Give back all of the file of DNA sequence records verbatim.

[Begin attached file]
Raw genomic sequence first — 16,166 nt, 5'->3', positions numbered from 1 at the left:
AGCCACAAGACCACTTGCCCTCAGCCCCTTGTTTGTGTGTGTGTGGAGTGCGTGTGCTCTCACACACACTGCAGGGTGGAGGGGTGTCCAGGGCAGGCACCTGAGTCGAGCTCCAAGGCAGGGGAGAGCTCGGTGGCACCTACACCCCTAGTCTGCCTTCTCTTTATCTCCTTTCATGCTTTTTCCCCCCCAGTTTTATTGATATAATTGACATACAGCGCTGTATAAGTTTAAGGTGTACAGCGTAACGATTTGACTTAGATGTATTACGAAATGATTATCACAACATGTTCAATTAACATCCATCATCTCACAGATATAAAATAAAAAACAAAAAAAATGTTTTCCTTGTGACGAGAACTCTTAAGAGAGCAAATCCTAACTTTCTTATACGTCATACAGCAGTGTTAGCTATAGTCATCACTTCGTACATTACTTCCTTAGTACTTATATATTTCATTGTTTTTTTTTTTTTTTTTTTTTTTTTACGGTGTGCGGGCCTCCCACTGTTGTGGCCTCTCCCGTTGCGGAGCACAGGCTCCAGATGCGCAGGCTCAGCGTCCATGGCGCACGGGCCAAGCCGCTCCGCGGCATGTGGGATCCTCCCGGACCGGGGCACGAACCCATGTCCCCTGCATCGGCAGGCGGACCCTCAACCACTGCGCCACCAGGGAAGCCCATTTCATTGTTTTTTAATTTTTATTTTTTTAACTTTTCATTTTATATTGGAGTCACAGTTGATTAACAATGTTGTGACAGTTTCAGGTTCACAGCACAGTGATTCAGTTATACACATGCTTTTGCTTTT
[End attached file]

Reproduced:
Raw genomic sequence first — 16,166 nt, 5'->3', positions numbered from 1 at the left:
AGCCACAAGACCACTTGCCCTCAGCCCCTTGTTTGTGTGTGTGTGGAGTGCGTGTGCTCTCACACACACTGCAGGGTGGAGGGGTGTCCAGGGCAGGCACCTGAGTCGAGCTCCAAGGCAGGGGAGAGCTCGGTGGCACCTACACCCCTAGTCTGCCTTCTCTTTATCTCCTTTCATGCTTTTTCCCCCCCAGTTTTATTGATATAATTGACATACAGCGCTGTATAAGTTTAAGGTGTACAGCGTAACGATTTGACTTAGATGTATTACGAAATGATTATCACAACATGTTCAATTAACATCCATCATCTCACAGATATAAAATAAAAAACAAAAAAAATGTTTTCCTTGTGACGAGAACTCTTAAGAGAGCAAATCCTAACTTTCTTATACGTCATACAGCAGTGTTAGCTATAGTCATCACTTCGTACATTACTTCCTTAGTACTTATATATTTCATTGTTTTTTTTTTTTTTTTTTTTTTTTTACGGTGTGCGGGCCTCCCACTGTTGTGGCCTCTCCCGTTGCGGAGCACAGGCTCCAGATGCGCAGGCTCAGCGTCCATGGCGCACGGGCCAAGCCGCTCCGCGGCATGTGGGATCCTCCCGGACCGGGGCACGAACCCATGTCCCCTGCATCGGCAGGCGGACCCTCAACCACTGCGCCACCAGGGAAGCCCATTTCATTGTTTTTTAATTTTTATTTTTTTAACTTTTCATTTTATATTGGAGTCACAGTTGATTAACAATGTTGTGACAGTTTCAGGTTCACAGCACAGTGATTCAGTTATACACATGCTTTTGCTTTT